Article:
But you're quite right about college instructors; however, with the advent of "political correctness," that, too, can pose some interesting challenges, too. In my own case, I used to have some problems with Christian fundamentalists, especially when it came to certain works of literature, specifically, "Inherit the Wind", by Jerome Lawrence & Robert Lee.
When you teach works of "controversial" literature there will always be parents, who, for one reason or another, will object to the book, usually because of explicit language and the presence of sexual activity. This is understandable when teaching adolescents; parents will often object strongly and, consequently, you might need to confront them for just that reason. Generally speaking, most did not object to that particular book and so, the objection from one set of parents called for tact, patience and professionalism. I did my best.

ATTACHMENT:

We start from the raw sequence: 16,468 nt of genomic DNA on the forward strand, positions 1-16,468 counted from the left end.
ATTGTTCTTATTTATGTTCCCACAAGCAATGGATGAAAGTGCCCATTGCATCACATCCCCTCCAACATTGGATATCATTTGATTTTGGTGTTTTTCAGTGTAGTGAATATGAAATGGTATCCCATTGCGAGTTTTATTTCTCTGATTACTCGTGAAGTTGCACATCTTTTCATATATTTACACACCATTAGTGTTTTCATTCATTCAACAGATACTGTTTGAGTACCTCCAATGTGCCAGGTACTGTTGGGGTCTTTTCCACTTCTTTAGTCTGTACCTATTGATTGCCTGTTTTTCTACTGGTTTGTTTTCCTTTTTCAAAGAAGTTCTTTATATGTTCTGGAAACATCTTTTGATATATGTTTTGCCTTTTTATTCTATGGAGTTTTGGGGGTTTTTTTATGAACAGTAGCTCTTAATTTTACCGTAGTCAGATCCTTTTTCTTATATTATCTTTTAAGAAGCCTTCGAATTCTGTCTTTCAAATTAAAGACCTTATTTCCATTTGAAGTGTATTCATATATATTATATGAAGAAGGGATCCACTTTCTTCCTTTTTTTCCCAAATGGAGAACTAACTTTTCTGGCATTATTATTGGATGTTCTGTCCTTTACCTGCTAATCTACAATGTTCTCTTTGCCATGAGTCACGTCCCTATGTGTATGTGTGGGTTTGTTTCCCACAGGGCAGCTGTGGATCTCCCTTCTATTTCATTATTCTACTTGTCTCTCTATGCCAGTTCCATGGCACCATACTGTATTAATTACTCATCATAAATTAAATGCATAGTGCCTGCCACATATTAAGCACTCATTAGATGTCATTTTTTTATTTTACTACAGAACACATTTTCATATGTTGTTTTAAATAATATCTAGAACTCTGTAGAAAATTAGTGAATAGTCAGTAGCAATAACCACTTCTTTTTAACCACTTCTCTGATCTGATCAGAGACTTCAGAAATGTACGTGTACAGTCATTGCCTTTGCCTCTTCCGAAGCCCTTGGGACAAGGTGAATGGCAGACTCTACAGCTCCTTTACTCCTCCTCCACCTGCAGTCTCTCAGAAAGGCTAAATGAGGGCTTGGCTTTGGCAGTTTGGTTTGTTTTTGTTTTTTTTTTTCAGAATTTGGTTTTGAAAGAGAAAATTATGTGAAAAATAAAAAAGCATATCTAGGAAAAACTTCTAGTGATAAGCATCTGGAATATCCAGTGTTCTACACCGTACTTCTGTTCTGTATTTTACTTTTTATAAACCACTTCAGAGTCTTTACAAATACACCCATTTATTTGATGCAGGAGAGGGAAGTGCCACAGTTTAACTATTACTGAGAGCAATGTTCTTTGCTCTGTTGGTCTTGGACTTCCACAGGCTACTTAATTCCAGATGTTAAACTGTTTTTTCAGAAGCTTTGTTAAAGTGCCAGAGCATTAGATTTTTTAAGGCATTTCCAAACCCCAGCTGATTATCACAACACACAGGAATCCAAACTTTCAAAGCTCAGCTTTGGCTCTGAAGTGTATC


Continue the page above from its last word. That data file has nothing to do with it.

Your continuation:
We had been discussing the issue of religion and the creation of the earth and I told them that while the Bible was a creation story without any foundation in scientific truth, it could not be used as an explanation of how we got to where we are as a race of sentient beings. I told them that, most likely, the Bible was a marvelous compendium of poetry, psalms, marvelous tales and much wisdom. However, I repeated my assertion that whatever else it was, it most assuredly could NOT be held us as "proof" that God exists or that we are the beneficiaries of special creation. In other words, it was NOT "scientifically" true and there was no way to verify any part of it. Moreover, all the prayers and wishful thinking in the world won’t do it: it is scientifically IMPOSSIBLE ever to verify the existence of God and to claim otherwise is a blatant and obscene LIE. I was not insensitive or dogmatic about it but I told them that if they really WERE true believers in God, they would have to get used to hearing people question and, in some cases, challenge their faith. That’s history and that is human nature and I did not want to sugarcoat the facts for them because if nothing else, I owed them truth and honesty. They deserve that and so much more.